A History of Diverse Cultures
The area in and around Bulawayo is known to have been occupied by various cultures over the centuries - Stone Age people, the San (or Bushmen), Bantu tribes, a few Portuguese and later the British.
Bulawayo is traditionally the home of the Ndebele people who were called maTebele by the Sotho tribes of South Africa. The name maTebele meant ‘refugees’ or ‘runaways’. This was because these people were being led northwards by a man named Mzilikazi who was running away from Zululand in South Africa in search of a new home in the African interior. After a long period of wandering, Mzilikazi and his people settled on a watershed of high ground in the south-western part of what is now Zimbabwe. The year was 1837. Here they accumulated great herds of cattle and engaged in frequent raids and conflicts with their eastern neighbours, the maShona.
Mzilikazi built his capital, Hlahlandlela, (which meant ‘where the pathway is cut’), not far from the site of modern Bulawayo. On his death in 1868 his son Lobengula succeeded his father as leader of the Ndebele. In 1872 Lobengula built a new capital for himself which he named kwaBulawayo (‘place of the man who was killed’). This was because he considered himself as having been ‘killed’ or persecuted by those in the tribe who opposed his succession to power.
By the middle of the 19th century European hunters were making their way into the region, in 1859 the first missionaries arrived, and in 1893 the British South Africa Company defeated King Lobengula in a short military campaign . The original Bulawayo of African huts was destroyed by the Ndebele in 1893 when they were conquered and the new town was officially founded in 1894 very close to Lobengula’s original capital.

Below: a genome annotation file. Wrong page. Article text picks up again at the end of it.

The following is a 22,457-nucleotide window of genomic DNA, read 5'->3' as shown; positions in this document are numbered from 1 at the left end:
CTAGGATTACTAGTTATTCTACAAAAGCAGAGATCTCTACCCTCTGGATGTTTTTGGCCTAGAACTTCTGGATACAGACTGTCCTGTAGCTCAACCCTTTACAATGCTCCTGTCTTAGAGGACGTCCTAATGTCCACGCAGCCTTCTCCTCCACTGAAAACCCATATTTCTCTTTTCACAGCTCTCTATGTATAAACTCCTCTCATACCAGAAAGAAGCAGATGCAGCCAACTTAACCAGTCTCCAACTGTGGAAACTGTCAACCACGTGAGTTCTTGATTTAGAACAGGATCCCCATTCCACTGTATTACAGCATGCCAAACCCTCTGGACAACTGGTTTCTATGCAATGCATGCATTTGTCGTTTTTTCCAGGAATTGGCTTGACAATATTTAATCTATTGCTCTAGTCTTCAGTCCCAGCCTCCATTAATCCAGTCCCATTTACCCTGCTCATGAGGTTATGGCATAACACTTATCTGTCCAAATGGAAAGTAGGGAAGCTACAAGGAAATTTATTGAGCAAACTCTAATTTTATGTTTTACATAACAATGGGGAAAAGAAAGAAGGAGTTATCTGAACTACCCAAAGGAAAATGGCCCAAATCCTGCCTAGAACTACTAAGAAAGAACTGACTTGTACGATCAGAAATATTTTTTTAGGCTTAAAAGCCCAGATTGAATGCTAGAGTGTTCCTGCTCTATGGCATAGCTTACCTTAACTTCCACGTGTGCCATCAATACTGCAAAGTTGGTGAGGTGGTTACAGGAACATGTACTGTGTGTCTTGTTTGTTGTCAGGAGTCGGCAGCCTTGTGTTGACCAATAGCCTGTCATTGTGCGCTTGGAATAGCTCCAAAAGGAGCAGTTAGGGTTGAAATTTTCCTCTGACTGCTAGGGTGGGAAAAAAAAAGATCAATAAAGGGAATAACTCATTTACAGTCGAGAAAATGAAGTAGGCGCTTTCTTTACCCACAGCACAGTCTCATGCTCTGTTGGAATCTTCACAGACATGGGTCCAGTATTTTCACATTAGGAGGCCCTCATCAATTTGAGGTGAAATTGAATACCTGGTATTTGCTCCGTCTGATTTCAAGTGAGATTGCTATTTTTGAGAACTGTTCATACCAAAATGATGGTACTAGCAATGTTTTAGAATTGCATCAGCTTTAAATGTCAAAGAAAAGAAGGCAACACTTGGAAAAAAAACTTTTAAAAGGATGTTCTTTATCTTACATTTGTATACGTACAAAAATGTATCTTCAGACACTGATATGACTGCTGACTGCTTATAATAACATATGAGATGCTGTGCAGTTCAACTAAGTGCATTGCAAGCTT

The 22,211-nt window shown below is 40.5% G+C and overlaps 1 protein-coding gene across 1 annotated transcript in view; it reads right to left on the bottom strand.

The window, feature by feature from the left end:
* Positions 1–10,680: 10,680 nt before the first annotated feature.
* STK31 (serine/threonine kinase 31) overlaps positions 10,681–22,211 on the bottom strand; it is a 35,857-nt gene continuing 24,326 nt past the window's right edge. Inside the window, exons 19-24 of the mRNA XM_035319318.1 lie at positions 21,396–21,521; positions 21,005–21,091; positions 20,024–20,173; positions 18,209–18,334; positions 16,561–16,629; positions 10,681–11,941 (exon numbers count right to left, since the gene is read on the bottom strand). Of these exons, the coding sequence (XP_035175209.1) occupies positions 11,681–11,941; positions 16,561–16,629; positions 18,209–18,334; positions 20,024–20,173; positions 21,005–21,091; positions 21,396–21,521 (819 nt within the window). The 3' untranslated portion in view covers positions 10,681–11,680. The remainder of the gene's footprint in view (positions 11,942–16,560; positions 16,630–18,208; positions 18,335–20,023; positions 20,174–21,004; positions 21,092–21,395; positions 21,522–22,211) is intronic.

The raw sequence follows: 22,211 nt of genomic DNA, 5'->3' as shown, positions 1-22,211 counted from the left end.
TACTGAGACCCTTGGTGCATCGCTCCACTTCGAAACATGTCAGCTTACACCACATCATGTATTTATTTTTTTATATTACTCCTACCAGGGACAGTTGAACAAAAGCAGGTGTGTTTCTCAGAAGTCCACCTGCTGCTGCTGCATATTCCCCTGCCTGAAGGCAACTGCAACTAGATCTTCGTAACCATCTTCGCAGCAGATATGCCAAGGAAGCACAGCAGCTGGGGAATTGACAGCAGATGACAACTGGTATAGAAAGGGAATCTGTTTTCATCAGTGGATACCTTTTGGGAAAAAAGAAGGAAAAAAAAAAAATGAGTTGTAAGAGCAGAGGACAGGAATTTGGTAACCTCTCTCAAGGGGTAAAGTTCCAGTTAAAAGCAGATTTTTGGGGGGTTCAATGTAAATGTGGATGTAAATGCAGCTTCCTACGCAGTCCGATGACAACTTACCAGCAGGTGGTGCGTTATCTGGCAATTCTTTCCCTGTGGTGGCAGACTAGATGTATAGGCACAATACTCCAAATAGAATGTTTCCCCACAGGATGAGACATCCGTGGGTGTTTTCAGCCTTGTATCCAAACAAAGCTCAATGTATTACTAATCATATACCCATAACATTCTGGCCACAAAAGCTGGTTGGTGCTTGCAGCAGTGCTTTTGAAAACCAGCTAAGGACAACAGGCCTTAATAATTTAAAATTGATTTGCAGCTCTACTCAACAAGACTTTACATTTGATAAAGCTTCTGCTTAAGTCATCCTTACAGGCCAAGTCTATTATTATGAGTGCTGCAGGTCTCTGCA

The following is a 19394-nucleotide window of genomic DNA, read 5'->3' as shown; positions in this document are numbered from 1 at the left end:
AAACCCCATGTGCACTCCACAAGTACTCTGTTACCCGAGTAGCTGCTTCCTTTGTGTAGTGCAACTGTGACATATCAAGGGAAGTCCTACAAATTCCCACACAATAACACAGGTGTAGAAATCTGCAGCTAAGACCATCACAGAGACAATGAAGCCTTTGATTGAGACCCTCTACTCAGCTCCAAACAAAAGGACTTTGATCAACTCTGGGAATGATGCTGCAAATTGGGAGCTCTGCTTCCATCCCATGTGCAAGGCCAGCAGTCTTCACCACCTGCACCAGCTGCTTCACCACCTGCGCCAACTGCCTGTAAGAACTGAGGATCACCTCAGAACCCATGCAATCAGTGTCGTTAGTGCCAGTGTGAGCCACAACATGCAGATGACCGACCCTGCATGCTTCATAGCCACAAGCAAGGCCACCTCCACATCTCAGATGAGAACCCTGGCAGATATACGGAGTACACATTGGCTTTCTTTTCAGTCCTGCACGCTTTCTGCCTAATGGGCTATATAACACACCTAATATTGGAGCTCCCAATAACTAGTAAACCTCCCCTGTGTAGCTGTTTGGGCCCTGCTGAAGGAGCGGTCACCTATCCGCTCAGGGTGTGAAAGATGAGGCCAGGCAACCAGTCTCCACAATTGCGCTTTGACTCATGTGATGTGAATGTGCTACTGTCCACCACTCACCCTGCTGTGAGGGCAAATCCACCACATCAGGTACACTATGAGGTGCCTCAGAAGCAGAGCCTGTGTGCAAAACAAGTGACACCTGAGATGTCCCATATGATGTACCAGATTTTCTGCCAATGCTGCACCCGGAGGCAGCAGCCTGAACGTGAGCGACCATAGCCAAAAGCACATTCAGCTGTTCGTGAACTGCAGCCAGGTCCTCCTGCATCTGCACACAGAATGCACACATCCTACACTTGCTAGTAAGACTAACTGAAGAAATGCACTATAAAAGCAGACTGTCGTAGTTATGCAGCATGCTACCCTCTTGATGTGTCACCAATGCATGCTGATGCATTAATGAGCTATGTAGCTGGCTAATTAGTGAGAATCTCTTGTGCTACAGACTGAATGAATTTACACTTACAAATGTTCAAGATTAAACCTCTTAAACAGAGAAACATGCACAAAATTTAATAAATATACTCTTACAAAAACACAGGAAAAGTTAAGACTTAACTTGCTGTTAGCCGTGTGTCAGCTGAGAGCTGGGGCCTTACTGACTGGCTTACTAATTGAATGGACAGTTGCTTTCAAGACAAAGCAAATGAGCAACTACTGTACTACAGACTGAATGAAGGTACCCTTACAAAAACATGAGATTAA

Although there were many setbacks the future of Bulawayo was secured. The first of these setbacks was the Ndebele uprising of 1896. Although Bulawayo itself was not attacked the ensuing conflict was brutal and ended in the European settlers, with reinforcements from South Africa, subjugating the Ndebele.
The most intense fighting took place in the granite wilderness of the Matobo Hills outside Bulawayo where the Ndebele took refuge. It was there that Cecil Rhodes finally held his four indabas (conferences) with the leaders of the Ndebele where peace was secured between the rivals.
Bulawayo is also known as ‘The City of Kings’. Lobengula was the last Matabele king and, today, State House to the north of the present city occupies the original site of Lobengula’s country residence.
The Growth of the Modern City
Starting in 1894, the new Bulawayo was laid out in a grid pattern by Rhodes’ Administrator, Dr Leander Starr Jameson. Bulawayo grew rapidly and soon became a boom town of prospectors and land speculators rushing to explore the riches of what they called Matabeleland. Gold was discovered in the area and rich pastoral and agricultural activities flourished.
Modern Bulawayo was built on the aspirations of the British South Africa Company and the personal ambition of Cecil Rhodes to extend British influence and trade dominance from the Cape to the Mediterranean shores of North Africa by way of the Cape-to-Cairo railway and telegraph. This did not materialise, but Bulawayo has always commanded a strategic position at the southern end of the elevated Zimbabwe plateau.
Matabeleland has had a long history of turbulence and, as a result, its capital, Bulawayo, has many historical associations and places of interest.